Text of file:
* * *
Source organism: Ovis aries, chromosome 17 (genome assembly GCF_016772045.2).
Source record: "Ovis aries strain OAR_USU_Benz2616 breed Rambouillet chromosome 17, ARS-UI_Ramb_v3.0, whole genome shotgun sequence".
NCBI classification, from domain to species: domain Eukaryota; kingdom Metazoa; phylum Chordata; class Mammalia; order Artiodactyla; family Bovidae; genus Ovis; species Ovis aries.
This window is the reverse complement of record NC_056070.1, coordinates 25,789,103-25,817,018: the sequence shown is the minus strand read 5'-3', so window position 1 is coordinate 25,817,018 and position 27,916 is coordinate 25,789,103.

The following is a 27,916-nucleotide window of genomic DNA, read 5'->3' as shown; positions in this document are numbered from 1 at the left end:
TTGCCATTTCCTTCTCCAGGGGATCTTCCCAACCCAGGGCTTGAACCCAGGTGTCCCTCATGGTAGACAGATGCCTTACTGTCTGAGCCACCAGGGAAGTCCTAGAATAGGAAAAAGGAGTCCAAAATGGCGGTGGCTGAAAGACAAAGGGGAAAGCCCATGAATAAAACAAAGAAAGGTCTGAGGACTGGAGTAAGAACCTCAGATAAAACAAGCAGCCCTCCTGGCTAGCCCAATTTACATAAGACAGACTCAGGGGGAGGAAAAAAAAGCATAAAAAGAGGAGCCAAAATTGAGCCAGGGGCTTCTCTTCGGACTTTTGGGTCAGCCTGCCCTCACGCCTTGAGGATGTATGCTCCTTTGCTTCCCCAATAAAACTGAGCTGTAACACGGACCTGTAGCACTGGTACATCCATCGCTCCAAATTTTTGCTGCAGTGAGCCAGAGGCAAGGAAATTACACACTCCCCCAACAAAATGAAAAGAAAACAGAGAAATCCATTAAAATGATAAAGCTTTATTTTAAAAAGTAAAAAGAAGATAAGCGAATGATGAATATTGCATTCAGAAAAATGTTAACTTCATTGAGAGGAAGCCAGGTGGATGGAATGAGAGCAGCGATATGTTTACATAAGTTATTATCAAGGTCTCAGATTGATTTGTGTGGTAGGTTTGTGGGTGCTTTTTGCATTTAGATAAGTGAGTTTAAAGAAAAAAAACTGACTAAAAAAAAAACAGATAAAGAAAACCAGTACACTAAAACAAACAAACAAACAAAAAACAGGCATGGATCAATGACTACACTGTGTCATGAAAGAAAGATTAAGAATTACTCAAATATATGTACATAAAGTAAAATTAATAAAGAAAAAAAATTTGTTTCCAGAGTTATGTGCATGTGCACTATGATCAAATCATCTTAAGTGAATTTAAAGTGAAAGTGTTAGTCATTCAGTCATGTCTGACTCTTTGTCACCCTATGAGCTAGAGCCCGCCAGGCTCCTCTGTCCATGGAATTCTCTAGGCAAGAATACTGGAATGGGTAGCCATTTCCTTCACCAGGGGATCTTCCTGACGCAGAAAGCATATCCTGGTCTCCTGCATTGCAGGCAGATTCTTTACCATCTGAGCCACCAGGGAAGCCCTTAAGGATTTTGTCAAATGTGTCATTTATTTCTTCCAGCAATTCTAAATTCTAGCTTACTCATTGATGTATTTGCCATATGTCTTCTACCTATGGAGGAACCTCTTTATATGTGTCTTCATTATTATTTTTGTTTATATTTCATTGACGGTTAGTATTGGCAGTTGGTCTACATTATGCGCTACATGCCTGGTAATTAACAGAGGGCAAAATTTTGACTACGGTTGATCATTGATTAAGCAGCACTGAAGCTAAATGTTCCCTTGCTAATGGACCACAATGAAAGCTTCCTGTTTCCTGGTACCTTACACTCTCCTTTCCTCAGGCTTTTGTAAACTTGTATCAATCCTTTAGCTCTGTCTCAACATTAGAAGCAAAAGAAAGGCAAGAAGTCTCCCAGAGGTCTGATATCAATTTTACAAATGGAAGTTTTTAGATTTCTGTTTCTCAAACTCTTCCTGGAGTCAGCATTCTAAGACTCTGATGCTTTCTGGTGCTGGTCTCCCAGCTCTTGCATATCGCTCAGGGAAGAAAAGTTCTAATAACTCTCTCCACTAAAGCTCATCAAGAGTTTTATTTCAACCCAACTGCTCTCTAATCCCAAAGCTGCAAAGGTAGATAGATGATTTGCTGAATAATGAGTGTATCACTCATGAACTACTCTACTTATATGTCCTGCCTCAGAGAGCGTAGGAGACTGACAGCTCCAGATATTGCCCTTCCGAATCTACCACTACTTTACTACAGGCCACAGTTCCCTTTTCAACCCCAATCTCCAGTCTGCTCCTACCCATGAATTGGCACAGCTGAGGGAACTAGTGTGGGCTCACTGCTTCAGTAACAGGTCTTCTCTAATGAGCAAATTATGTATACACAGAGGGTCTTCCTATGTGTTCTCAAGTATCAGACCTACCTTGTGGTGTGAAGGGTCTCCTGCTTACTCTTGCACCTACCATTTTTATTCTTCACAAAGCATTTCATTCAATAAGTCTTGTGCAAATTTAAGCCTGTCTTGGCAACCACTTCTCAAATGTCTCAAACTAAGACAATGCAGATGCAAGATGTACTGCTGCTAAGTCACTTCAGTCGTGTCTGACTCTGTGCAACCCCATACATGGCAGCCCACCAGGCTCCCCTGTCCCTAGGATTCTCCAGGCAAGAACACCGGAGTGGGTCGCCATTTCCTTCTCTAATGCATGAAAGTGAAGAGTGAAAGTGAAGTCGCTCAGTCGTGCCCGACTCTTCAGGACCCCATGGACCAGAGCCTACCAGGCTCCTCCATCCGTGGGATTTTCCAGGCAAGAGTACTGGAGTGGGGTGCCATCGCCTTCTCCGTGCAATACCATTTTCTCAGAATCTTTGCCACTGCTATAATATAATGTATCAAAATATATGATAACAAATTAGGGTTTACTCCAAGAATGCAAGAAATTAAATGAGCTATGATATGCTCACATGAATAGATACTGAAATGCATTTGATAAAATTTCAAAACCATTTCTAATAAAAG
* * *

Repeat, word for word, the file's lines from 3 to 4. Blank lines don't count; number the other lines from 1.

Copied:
NCBI classification, from domain to species: domain Eukaryota; kingdom Metazoa; phylum Chordata; class Mammalia; order Artiodactyla; family Bovidae; genus Ovis; species Ovis aries.
This window is the reverse complement of record NC_056070.1, coordinates 25,789,103-25,817,018: the sequence shown is the minus strand read 5'-3', so window position 1 is coordinate 25,817,018 and position 27,916 is coordinate 25,789,103.